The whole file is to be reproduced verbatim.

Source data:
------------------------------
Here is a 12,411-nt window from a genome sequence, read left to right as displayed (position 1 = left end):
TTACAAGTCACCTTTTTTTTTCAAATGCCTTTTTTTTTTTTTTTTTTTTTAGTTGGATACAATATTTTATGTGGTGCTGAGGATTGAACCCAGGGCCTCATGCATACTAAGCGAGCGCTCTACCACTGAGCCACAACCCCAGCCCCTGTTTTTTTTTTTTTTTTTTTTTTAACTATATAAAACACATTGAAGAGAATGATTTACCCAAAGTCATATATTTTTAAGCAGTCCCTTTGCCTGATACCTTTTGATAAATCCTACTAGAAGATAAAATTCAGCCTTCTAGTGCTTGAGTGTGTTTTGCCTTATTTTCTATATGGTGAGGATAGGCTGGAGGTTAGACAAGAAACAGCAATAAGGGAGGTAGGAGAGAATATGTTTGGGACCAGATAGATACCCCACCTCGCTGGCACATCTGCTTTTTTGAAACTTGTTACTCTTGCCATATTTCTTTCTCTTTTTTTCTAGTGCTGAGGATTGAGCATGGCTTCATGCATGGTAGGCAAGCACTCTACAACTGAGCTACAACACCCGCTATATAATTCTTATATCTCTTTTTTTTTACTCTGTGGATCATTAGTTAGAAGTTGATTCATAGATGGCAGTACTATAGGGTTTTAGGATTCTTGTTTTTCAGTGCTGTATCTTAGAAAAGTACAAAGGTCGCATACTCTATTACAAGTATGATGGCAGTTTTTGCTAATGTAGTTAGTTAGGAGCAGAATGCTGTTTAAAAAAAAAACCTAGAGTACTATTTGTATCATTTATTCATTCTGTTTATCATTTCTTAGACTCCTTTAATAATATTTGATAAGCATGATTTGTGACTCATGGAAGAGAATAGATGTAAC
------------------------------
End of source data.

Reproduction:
Here is a 12,411-nt window from a genome sequence, read left to right as displayed (position 1 = left end):
TTACAAGTCACCTTTTTTTTTCAAATGCCTTTTTTTTTTTTTTTTTTTTTAGTTGGATACAATATTTTATGTGGTGCTGAGGATTGAACCCAGGGCCTCATGCATACTAAGCGAGCGCTCTACCACTGAGCCACAACCCCAGCCCCTGTTTTTTTTTTTTTTTTTTTTTTAACTATATAAAACACATTGAAGAGAATGATTTACCCAAAGTCATATATTTTTAAGCAGTCCCTTTGCCTGATACCTTTTGATAAATCCTACTAGAAGATAAAATTCAGCCTTCTAGTGCTTGAGTGTGTTTTGCCTTATTTTCTATATGGTGAGGATAGGCTGGAGGTTAGACAAGAAACAGCAATAAGGGAGGTAGGAGAGAATATGTTTGGGACCAGATAGATACCCCACCTCGCTGGCACATCTGCTTTTTTGAAACTTGTTACTCTTGCCATATTTCTTTCTCTTTTTTTCTAGTGCTGAGGATTGAGCATGGCTTCATGCATGGTAGGCAAGCACTCTACAACTGAGCTACAACACCCGCTATATAATTCTTATATCTCTTTTTTTTTACTCTGTGGATCATTAGTTAGAAGTTGATTCATAGATGGCAGTACTATAGGGTTTTAGGATTCTTGTTTTTCAGTGCTGTATCTTAGAAAAGTACAAAGGTCGCATACTCTATTACAAGTATGATGGCAGTTTTTGCTAATGTAGTTAGTTAGGAGCAGAATGCTGTTTAAAAAAAAAACCTAGAGTACTATTTGTATCATTTATTCATTCTGTTTATCATTTCTTAGACTCCTTTAATAATATTTGATAAGCATGATTTGTGACTCATGGAAGAGAATAGATGTAAC